Over 4,000 Central Americans, many from Honduras, El Salvador, and Guatemala, are putting their lives in danger while seeking asylum from extreme poverty and hunger.
Around 100 of them were allegedly kidnapped while passing through Mexico as part of a caravan that started in Honduras, the Independent reports. A human rights official suspects the drug cartel Los Zetas is responsible. The safety of the children who were abducted is a major concern — human traffickers in the region are known to hold children hostage to force mothers into sex work.
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The 100 migrants didn’t make it to Mexico City’s Jesus Martinez stadium on Monday, where more than 2,000 people posted up temporarily. The city was getting ready to accommodate as many as 5,000 migrants.
At least 4,600 migrants are now at the stadium here in Mexico City. Thousands more are due to arrive. Among the flurry of activity in the camp....these two, asleep in each other’s arms...there is love in this #MigrantCaravanpic.twitter.com/XsCqpjv5vH— Annie Rose Ramos (@Annie_Rose23) November 7, 2018
Arturo Peimbert, an official for the human rights commission in Oaxaca, told HuffPost Mexico the migrants were kidnapped in the state of Puebla heading toward the country’s capital city. Many of them were children, he said.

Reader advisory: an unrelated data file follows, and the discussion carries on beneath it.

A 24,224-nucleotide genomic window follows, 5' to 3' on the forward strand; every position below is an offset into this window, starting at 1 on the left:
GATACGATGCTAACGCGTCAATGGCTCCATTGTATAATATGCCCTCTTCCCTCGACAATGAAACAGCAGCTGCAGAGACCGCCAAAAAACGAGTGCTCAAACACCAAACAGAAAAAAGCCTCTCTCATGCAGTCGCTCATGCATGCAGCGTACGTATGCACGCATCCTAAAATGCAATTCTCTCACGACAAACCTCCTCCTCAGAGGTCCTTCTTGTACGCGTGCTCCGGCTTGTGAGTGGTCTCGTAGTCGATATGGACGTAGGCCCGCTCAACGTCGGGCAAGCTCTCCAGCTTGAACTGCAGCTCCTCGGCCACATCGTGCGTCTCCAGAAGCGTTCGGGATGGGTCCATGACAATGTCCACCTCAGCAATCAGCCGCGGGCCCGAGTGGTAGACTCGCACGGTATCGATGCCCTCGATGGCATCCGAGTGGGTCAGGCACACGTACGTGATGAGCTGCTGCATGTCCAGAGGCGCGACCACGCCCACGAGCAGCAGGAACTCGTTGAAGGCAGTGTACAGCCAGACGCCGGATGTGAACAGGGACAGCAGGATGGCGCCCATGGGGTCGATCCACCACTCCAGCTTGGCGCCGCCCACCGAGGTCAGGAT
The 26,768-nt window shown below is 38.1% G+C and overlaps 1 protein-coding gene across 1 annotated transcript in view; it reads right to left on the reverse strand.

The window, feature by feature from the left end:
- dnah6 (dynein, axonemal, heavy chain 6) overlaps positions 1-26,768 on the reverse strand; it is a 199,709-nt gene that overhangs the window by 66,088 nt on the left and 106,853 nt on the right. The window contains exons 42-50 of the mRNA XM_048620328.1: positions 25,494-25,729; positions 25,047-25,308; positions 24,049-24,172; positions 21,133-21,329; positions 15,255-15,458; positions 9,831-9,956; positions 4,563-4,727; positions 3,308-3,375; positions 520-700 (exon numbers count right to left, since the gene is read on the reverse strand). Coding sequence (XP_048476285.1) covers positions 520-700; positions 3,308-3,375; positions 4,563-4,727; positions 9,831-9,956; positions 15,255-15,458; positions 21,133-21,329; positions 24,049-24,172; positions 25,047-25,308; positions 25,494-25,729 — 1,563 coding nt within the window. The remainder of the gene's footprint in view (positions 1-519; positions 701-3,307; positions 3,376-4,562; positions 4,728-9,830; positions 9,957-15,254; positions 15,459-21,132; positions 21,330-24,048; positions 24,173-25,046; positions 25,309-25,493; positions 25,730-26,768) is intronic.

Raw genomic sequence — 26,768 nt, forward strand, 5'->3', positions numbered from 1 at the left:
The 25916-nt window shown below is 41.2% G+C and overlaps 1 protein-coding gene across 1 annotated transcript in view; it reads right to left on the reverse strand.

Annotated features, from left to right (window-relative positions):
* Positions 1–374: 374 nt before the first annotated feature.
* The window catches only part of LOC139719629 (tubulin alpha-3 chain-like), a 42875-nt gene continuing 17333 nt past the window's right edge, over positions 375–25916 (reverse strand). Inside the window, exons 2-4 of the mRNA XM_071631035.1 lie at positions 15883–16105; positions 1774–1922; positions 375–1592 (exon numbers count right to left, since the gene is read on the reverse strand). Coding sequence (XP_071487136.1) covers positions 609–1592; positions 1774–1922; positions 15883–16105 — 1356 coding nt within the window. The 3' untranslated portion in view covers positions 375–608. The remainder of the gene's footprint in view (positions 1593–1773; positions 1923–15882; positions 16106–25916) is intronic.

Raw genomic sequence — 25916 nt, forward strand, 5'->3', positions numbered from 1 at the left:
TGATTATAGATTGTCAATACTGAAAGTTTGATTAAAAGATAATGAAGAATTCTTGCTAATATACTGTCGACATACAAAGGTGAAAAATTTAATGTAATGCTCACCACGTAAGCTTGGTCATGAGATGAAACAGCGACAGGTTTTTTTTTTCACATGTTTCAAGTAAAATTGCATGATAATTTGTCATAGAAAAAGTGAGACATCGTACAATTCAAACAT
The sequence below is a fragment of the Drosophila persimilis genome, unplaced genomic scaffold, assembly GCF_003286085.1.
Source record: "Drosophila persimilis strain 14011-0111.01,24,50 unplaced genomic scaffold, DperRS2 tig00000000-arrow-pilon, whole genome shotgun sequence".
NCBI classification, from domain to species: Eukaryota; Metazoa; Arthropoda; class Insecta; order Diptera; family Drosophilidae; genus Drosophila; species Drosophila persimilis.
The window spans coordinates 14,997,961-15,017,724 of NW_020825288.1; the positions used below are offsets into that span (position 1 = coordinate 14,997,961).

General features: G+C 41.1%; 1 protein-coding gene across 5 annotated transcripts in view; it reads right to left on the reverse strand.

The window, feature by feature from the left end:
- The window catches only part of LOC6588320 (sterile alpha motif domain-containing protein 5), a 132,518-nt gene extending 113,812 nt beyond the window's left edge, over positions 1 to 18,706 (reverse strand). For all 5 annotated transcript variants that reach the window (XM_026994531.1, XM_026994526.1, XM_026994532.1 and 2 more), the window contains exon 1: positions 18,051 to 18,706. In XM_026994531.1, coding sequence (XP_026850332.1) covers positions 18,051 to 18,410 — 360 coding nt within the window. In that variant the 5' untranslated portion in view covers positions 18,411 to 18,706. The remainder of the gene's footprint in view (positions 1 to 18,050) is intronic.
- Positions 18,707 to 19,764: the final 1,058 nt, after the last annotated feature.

Migrants were especially vulnerable in the Puebla region. The federal government has urged transportation companies driving along the caravan route there not to pick up migrants, according to Peimbert. As a last resort, migrants trekked on foot through the largest grave in the country, where hundreds of people have disappeared in the past, he explained.
The US considers The Los Zetas cartel, which Peimbert suspects is behind the kidnapping, to be the country’s most dangerous cartel. They have a history of holding migrants for ransom and killing their families even if they pay to release them, according to Al Jazeera.
President Donald Trump has declared the migrant caravan a “national emergency” and threatened to cut off foreign aid to Honduras, El Salvador, and Guatemala if they do not stop people from migrating "illegally" to the United States. But human rights advocates continue to seek protection for the thousands in search of better lives.
“These families deserve dignity and respect to ensure that no one is illegally returned to situations where they could risk serious harm due to violence,” said Erika Guevara-Rosas, Americas Director at Amnesty International.